Uma Spender (previously Jessie Neave) - name in transition - new website coming soon!
kindness & the liberation from within
During one of my trainings in India I had the life changing opportunity to experience deep mounam. Mounam is a sadhana - the practice of silence, or conscious intention to not speak out loud. It’s a pretty standard part of ashram living - most ashrams I’ve visited observe mounam during the early part of the day, at least some of the time. If you are familiar with Vipassana you will know silence is an essential element to the meditaition program. During this particular Teacher Training the mounam increased throughout the weeks. Every morning we would wake at 4 and go through our morning sadhanas in silence, we would listen to a lecture with the Swami and eat our 11am meal without talking. Then it went back to ‘normal’ for the rest of the day…but 'normal' changed, over time we became more comfortable with the silence. Silence became safe and expansive. Over time mounam increased gradually until by around the 8th week we were in mounam pretty much all the time. During the first weeks there is occasional frustration as you get used to it, but generally a sense of deep peace - almost as though you are ‘detoxing’ from all the superfluous words that are constantly cluttering your mind and your interactions with others. You begin to realise how much of what you say is completely unnecessary. You write stuff down to flag for later and then mostly let that stuff go too…it’s kind of dreamy, at least it is at the beginning…. Towards the end of the training I was overwhelmed with the hidden words that started to make their way to the surface. Because I had consciously cultivated space by removing all of the unimportant words, I had made way for the huge things that needed to be said - you know, those massive conversations that you avoid unconsciously and cover up with thoughts and mind chatter…words. All of a sudden those words were bubbling up - and there were a lot of them, and, it was no longer dreamy but quite heavy! Heavy, but so important.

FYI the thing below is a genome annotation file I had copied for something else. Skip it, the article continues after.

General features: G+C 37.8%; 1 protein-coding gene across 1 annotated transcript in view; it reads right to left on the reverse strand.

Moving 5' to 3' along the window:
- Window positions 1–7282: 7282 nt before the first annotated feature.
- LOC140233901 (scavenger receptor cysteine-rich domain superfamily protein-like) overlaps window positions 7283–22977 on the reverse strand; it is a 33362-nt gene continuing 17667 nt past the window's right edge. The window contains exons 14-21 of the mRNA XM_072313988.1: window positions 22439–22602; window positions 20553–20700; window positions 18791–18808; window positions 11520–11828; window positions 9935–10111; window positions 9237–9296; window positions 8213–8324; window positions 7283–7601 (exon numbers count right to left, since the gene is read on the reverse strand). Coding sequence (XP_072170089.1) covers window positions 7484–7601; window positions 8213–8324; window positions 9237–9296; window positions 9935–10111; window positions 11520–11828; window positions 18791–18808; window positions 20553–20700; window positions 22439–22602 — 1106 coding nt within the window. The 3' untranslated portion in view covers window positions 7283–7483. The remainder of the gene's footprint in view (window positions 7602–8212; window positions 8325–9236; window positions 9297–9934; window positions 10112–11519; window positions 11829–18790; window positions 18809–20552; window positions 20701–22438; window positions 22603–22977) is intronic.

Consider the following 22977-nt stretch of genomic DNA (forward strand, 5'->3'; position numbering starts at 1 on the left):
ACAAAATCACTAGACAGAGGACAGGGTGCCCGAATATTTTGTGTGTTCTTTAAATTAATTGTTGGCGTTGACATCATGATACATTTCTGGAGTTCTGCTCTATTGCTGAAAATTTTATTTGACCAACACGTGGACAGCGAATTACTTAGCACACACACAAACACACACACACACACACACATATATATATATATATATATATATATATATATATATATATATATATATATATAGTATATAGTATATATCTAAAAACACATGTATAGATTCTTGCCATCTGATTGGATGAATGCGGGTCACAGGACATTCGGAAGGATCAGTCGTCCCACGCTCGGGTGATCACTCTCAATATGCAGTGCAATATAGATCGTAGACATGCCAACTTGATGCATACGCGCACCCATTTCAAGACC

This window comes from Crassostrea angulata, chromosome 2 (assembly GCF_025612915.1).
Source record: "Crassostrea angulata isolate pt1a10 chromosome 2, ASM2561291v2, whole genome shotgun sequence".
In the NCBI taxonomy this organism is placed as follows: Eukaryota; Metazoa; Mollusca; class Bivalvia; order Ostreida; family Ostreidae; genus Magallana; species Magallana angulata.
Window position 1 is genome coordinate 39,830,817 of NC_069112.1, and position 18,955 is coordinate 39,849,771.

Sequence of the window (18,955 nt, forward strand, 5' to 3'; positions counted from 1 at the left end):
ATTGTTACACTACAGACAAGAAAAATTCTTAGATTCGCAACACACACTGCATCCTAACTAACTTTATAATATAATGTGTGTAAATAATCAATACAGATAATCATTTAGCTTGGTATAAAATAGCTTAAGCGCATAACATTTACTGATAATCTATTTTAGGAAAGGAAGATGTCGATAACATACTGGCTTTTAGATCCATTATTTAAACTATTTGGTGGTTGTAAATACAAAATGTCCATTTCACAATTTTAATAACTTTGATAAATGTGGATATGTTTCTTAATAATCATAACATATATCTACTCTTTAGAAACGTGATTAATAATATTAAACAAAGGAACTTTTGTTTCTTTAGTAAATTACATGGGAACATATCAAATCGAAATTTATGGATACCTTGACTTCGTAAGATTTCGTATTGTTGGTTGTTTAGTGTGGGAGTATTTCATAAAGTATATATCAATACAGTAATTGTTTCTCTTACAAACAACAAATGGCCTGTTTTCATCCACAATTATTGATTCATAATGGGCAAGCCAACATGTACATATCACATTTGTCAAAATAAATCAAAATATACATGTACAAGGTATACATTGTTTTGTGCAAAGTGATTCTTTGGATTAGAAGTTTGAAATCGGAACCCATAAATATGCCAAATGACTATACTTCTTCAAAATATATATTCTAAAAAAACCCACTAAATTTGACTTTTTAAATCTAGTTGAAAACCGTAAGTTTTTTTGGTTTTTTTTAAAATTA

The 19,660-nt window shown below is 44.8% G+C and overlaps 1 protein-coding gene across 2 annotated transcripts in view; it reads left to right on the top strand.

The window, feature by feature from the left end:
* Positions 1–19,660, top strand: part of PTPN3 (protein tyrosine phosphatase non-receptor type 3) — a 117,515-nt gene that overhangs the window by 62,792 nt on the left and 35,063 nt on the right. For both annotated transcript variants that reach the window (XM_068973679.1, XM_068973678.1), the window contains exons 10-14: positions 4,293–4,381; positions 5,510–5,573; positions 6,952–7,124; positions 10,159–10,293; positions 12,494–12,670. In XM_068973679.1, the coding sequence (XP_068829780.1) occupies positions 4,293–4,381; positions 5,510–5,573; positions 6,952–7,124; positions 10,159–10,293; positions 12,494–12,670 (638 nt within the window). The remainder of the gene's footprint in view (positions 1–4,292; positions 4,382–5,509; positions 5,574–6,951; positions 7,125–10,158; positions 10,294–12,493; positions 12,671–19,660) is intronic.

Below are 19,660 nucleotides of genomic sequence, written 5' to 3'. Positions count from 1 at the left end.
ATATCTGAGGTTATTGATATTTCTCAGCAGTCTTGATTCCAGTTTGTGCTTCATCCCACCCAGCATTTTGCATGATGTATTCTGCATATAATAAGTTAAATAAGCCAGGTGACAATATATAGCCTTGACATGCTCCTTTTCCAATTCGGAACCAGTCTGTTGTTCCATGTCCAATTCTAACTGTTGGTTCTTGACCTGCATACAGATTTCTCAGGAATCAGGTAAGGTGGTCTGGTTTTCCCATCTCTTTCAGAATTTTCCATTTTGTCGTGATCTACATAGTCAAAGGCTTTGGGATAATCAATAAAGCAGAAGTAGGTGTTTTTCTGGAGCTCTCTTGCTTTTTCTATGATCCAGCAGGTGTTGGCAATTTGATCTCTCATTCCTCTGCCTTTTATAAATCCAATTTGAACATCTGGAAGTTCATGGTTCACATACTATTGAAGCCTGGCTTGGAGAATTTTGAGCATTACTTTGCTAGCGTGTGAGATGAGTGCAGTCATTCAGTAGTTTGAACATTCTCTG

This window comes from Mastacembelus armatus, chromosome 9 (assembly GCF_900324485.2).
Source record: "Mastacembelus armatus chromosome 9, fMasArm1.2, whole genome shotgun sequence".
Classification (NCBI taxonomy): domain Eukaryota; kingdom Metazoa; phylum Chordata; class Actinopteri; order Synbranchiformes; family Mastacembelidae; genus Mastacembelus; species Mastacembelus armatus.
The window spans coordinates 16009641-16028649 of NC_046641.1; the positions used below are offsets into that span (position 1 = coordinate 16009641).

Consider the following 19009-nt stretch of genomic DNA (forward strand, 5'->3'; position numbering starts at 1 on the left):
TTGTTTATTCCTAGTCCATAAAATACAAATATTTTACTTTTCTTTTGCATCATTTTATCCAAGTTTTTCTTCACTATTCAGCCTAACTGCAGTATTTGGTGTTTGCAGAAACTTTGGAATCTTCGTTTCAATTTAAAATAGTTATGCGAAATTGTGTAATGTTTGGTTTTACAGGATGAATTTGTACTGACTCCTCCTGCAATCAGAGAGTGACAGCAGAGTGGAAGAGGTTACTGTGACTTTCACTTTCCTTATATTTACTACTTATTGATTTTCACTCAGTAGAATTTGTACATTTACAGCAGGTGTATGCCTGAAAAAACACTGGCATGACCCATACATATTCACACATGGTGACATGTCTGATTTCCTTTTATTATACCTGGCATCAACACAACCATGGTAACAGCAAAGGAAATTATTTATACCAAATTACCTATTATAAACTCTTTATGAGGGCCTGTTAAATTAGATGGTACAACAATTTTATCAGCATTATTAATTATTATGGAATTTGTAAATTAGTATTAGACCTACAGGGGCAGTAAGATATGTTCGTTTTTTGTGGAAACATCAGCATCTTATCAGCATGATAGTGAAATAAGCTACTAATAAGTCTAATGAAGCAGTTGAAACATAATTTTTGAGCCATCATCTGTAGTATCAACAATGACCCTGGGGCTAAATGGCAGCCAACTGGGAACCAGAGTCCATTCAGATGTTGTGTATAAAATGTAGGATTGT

That was 10 years ago. I wasn’t prepared for that - but I was grateful.
I’ve been thinking a lot about that experience as I come to the close of ’30 days of kindness’ (if you’re new to my ramblings I’ve been taking part in this challenge with a studio I work at). During the first couple of weeks I was experiencing a beautiful, dreamy, kindness-infused haze. Enveloping all situations in kindness was kind of like sweeping all the unnecessary behaviours, responses and reactions out of the way. It felt natural & effortless. I was able to always choose kindness, and I learned that it didn’t mean necessarily always being selfless. I could put my own needs first, it was how I communicated myself and executed the act in question that determined it’s degree of kindness. I learned that kindness isn’t only an act but a behaviour, and that your behaviour is absolutely yours to control in EVERY situation. A couple of weeks in to this steady, conscious, choosing of kindness I began to feel a deep sense of something else happening, something I couldn’t ignore. During meditation I was aware of some buried emotions and questions rising up - almost as though I had begun ‘detoxing’ from unkindness and had started to awaken and stir up the much deeper layer of what had been unaddressed, perhaps ways that I had been unkind to myself, unconsciously or otherwise, or perhaps unkind to others.
Again, I wasn’t prepared for this, and again, I am grateful.
I’m learning, with time, to humbly kneel and receive all teachings as they arrive - and I’m constantly amazed at the many forms of the true guru. I went through some frustration when I became a mother, as we all mostly do. Frustration that I wasn’t able to easily attend trainings and immerse myself in deep ‘spiritual’ teachings from great ‘spiritual’ teachers. I guess I was still searching for 'the guru’… Over the years as I continue my search, more and more I feel the depth of possibility for learning in every situation - the every day encounters and the sometimes mundane routines. I find incredible daily teachings from my children, from my garden, from my interactions with people…true gurus (teachers) lead you back to yourself - it’s all about being open to what comes up, and not shying away when it isn’t always shining and dreamy.
I’ve been ending all my classes recently with the mantra - Hari Om Tat Sat - simply translated as “the liberation from within” or “the liberation from the ego”. It’s a mantra that is used to clear away the false guru, and, the longing for an external fix, drawing us ever closer to our own depths.
Have a great weekend
Hari Om Tat Sat